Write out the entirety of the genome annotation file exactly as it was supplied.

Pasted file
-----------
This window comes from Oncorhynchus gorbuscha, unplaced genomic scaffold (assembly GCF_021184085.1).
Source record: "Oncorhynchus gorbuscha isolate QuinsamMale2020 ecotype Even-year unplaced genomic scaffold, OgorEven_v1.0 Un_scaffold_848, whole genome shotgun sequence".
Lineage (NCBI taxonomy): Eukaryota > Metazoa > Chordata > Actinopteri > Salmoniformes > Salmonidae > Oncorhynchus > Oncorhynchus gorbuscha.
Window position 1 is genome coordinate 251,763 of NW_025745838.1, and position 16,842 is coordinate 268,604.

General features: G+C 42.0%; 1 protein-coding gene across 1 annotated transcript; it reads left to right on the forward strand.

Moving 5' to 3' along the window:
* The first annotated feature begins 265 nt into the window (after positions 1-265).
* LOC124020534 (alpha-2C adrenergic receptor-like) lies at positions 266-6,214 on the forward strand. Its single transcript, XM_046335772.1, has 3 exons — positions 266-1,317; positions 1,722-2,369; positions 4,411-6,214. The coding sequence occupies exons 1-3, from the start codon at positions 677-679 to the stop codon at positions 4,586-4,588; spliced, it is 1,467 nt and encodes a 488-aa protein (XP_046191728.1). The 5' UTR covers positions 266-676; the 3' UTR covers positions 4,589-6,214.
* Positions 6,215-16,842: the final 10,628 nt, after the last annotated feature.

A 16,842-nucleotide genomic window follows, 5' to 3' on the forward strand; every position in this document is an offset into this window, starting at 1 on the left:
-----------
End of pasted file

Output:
This window comes from Oncorhynchus gorbuscha, unplaced genomic scaffold (assembly GCF_021184085.1).
Source record: "Oncorhynchus gorbuscha isolate QuinsamMale2020 ecotype Even-year unplaced genomic scaffold, OgorEven_v1.0 Un_scaffold_848, whole genome shotgun sequence".
Lineage (NCBI taxonomy): Eukaryota > Metazoa > Chordata > Actinopteri > Salmoniformes > Salmonidae > Oncorhynchus > Oncorhynchus gorbuscha.
Window position 1 is genome coordinate 251,763 of NW_025745838.1, and position 16,842 is coordinate 268,604.

General features: G+C 42.0%; 1 protein-coding gene across 1 annotated transcript; it reads left to right on the forward strand.

Moving 5' to 3' along the window:
* The first annotated feature begins 265 nt into the window (after positions 1-265).
* LOC124020534 (alpha-2C adrenergic receptor-like) lies at positions 266-6,214 on the forward strand. Its single transcript, XM_046335772.1, has 3 exons — positions 266-1,317; positions 1,722-2,369; positions 4,411-6,214. The coding sequence occupies exons 1-3, from the start codon at positions 677-679 to the stop codon at positions 4,586-4,588; spliced, it is 1,467 nt and encodes a 488-aa protein (XP_046191728.1). The 5' UTR covers positions 266-676; the 3' UTR covers positions 4,589-6,214.
* Positions 6,215-16,842: the final 10,628 nt, after the last annotated feature.

A 16,842-nucleotide genomic window follows, 5' to 3' on the forward strand; every position in this document is an offset into this window, starting at 1 on the left: